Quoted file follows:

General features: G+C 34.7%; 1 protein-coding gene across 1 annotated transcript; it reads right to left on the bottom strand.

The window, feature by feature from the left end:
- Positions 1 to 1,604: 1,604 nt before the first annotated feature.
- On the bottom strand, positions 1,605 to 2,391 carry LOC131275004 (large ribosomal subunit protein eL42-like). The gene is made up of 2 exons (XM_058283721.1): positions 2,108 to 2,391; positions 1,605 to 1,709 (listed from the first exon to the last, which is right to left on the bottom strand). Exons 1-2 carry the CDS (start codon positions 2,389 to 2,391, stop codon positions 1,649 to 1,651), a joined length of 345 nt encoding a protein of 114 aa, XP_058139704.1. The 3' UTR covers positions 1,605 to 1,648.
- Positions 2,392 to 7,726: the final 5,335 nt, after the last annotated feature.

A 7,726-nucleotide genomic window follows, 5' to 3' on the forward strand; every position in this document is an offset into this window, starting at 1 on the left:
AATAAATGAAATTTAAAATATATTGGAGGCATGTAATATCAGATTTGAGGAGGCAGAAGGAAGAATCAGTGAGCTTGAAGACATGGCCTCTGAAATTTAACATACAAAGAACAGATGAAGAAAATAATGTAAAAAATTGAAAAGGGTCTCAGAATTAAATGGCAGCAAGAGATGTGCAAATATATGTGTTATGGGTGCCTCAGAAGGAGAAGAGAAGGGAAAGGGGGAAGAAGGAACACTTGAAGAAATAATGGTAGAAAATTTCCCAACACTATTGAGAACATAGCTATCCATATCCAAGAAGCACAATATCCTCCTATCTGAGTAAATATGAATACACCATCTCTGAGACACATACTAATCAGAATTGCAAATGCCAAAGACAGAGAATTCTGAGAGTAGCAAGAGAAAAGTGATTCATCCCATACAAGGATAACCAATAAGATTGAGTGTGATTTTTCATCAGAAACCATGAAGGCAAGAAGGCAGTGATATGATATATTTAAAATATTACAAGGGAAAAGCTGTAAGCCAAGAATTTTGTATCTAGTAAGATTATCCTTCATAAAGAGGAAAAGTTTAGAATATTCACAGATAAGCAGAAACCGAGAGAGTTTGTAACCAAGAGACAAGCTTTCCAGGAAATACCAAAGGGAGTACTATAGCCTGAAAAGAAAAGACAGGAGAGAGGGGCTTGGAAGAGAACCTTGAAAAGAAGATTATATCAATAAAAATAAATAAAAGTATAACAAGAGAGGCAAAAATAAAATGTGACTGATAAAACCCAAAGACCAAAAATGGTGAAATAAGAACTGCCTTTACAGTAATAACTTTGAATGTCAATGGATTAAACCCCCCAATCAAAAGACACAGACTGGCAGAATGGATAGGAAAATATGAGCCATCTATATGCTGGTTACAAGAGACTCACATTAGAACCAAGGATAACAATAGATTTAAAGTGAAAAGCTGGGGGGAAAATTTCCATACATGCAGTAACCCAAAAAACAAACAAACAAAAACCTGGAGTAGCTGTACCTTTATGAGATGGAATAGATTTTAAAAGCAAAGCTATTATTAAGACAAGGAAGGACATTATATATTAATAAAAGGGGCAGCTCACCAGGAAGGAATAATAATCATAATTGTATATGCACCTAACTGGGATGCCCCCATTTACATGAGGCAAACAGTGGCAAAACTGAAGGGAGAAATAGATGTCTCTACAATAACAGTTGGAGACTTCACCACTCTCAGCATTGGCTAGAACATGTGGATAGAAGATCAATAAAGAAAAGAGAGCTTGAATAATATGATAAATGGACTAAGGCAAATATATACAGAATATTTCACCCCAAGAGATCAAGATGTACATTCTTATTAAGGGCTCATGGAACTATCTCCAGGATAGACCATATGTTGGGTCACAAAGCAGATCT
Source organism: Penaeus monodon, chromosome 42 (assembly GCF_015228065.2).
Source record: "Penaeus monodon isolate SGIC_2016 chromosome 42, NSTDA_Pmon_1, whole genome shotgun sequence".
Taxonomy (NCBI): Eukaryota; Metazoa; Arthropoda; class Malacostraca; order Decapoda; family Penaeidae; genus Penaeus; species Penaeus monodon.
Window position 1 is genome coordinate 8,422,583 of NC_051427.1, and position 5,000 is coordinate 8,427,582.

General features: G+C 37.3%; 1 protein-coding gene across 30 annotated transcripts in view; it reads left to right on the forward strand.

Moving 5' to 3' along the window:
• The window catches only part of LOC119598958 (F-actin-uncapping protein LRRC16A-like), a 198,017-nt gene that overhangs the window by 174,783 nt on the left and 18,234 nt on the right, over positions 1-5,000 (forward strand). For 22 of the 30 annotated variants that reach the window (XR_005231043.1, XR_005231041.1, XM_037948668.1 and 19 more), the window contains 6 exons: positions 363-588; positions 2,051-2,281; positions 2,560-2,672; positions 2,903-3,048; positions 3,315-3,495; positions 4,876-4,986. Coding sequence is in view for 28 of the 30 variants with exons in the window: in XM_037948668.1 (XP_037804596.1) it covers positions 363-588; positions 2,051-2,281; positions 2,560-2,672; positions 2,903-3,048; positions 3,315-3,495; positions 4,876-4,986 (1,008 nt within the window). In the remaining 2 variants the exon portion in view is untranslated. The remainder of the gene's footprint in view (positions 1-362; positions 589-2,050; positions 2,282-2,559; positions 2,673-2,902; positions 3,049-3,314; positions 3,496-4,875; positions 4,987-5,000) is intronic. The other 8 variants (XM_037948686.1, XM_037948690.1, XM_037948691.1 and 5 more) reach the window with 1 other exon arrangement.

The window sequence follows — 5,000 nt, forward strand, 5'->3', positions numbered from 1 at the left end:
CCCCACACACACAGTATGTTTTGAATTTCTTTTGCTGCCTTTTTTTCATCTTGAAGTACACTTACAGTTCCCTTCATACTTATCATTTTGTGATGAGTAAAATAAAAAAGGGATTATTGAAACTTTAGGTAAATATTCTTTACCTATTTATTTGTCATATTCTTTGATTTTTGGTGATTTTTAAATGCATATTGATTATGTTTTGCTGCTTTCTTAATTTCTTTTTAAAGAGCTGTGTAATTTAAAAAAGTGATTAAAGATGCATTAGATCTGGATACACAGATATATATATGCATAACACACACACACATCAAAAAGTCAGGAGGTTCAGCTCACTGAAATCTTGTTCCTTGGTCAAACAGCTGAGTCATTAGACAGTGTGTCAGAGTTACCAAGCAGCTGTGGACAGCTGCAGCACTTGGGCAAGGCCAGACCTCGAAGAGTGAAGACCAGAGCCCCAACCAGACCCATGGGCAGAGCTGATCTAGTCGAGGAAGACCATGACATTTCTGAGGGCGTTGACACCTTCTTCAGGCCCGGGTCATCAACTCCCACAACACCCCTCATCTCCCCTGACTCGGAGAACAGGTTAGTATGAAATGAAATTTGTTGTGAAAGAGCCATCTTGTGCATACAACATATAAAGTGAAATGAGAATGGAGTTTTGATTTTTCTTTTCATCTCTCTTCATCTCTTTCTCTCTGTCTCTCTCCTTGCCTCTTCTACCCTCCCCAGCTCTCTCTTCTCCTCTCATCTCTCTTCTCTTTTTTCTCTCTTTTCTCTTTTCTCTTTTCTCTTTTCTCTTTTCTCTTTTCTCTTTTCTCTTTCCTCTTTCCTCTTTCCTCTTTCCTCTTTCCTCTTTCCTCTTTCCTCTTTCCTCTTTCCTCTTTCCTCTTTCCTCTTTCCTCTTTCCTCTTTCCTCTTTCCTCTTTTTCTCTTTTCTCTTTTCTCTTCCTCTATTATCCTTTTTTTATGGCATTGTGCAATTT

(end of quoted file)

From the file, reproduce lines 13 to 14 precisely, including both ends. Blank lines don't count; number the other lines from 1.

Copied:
Moving 5' to 3' along the window:
• The window catches only part of LOC119598958 (F-actin-uncapping protein LRRC16A-like), a 198,017-nt gene that overhangs the window by 174,783 nt on the left and 18,234 nt on the right, over positions 1-5,000 (forward strand). For 22 of the 30 annotated variants that reach the window (XR_005231043.1, XR_005231041.1, XM_037948668.1 and 19 more), the window contains 6 exons: positions 363-588; positions 2,051-2,281; positions 2,560-2,672; positions 2,903-3,048; positions 3,315-3,495; positions 4,876-4,986. Coding sequence is in view for 28 of the 30 variants with exons in the window: in XM_037948668.1 (XP_037804596.1) it covers positions 363-588; positions 2,051-2,281; positions 2,560-2,672; positions 2,903-3,048; positions 3,315-3,495; positions 4,876-4,986 (1,008 nt within the window). In the remaining 2 variants the exon portion in view is untranslated. The remainder of the gene's footprint in view (positions 1-362; positions 589-2,050; positions 2,282-2,559; positions 2,673-2,902; positions 3,049-3,314; positions 3,496-4,875; positions 4,987-5,000) is intronic. The other 8 variants (XM_037948686.1, XM_037948690.1, XM_037948691.1 and 5 more) reach the window with 1 other exon arrangement.